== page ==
Alfonso X of Castile
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Portrait of Alfonso X from the codex Tumbo 'A' de Santiago (Dated between 1129 and 1255)
|King of Castile and León|
|Reign||1 June 1252 – 4 April 1284|
23 November 1221|
|Died||4 April 1284
|Burial||Cathedral of Seville|
|Consort||Violant of Aragon|
|Beatrice, Marchioness of Montferrat
Ferdinand de la Cerda
|Father||Ferdinand III of Castile|
|Mother||Elisabeth of Hohenstaufen|
Alfonso X (also occasionally Alphonso X, Alphonse X, or Alfons X, 23 November 1221 – 4 April 1284), called the Wise (Spanish: el Sabio), was the King of Castile, León and Galicia from 30 May 1252 until his death. During the Imperial election of 1257, a dissident faction chose him to be King of the Romans (Latin: Rex Romanorum; German: Römisch-deutscher König) on 1 April. He renounced his imperial claim in 1275, and in creating an alliance with England in 1254, his claim on Gascony as well.
Alfonso X fostered the development of a cosmopolitan court that encouraged learning. Jews, Muslims, and Christians had prominent roles in his court. As a result of his encouraging the translation of works from Arabic and Latin into the vernacular of Castile, many intellectual changes took place, perhaps the most notable being encouragement of the use of Castilian as a primary language of higher learning, science, and law. Alfonso was a prolific author of Galician poetry, such as the Cantigas de Santa Maria, which are equally notable for their musical notation as for their literary merit. Alfonso's scientific interests—he is sometimes nicknamed the Astrologer (el Astrólogo)—led him to sponsor the creation of the Alfonsine tables, and the Alphonsus crater on the moon is named after him. As a legislator he introduced the first vernacular law code in Spain, the Siete Partidas. He created the Mesta, an association of sheep farmers in the central plain, but debased the coinage to finance his claim to the German crown. He fought a successful war with Portugal, but a less successful one with Granada. The end of his reign was marred by a civil war with his eldest surviving son, the future Sancho IV, which continued after his death.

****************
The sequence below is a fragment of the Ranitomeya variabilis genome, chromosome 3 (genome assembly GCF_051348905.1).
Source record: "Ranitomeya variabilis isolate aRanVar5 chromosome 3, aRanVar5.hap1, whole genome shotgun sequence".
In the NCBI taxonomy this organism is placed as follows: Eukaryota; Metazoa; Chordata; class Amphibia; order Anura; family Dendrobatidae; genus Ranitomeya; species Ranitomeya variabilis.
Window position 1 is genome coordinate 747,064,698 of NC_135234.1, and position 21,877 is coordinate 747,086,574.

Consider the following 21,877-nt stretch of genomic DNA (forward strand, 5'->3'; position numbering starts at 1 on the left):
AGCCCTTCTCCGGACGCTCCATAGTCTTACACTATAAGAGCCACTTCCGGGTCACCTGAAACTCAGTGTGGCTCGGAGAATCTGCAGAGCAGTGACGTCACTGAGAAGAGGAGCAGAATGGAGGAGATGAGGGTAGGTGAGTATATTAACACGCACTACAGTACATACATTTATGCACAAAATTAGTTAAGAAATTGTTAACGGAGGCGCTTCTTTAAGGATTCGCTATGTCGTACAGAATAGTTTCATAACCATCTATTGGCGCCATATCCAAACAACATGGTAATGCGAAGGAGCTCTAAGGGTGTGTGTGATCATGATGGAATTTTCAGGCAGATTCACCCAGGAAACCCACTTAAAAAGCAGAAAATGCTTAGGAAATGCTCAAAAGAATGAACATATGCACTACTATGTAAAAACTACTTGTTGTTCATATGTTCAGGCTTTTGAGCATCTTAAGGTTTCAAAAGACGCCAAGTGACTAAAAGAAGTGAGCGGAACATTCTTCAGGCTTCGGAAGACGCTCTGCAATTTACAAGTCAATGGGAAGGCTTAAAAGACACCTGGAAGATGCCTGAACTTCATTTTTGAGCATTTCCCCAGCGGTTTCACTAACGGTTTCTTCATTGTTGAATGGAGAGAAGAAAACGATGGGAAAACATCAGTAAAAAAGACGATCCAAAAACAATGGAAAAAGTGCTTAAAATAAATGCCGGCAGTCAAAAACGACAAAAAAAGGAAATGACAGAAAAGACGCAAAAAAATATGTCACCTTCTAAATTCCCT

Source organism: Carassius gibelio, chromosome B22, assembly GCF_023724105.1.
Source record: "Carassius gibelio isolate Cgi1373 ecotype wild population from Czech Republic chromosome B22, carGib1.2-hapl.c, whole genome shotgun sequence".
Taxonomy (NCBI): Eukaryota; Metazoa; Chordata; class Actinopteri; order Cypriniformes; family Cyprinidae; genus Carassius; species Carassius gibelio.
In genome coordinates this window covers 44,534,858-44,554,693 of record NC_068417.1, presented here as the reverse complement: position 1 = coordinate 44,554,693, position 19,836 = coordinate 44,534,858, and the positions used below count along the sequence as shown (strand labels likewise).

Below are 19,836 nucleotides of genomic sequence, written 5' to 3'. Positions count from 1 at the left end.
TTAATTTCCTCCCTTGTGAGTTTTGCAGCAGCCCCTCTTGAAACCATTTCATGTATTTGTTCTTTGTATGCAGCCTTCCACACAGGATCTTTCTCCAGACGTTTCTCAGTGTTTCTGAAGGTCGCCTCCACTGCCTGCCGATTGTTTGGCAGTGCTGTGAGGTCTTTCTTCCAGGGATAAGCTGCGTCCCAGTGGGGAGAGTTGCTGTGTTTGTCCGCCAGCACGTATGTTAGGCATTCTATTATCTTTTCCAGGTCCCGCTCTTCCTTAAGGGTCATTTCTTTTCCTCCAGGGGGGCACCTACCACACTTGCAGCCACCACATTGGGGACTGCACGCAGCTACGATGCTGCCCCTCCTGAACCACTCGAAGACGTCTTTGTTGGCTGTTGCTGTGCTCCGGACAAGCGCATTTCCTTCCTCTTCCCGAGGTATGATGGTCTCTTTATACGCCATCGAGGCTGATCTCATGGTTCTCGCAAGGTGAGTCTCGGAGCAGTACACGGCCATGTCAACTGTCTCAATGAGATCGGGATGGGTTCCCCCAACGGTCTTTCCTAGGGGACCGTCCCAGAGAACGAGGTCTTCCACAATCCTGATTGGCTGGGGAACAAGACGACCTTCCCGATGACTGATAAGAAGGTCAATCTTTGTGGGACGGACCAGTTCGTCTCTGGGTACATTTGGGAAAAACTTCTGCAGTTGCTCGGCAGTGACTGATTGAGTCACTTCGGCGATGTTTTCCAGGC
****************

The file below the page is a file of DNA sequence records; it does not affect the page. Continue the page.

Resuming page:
- 1 Life
- 2 Court culture
- 3 Family
- 4 Ancestors
- 5 Notes
- 6 Further reading
- 7 External links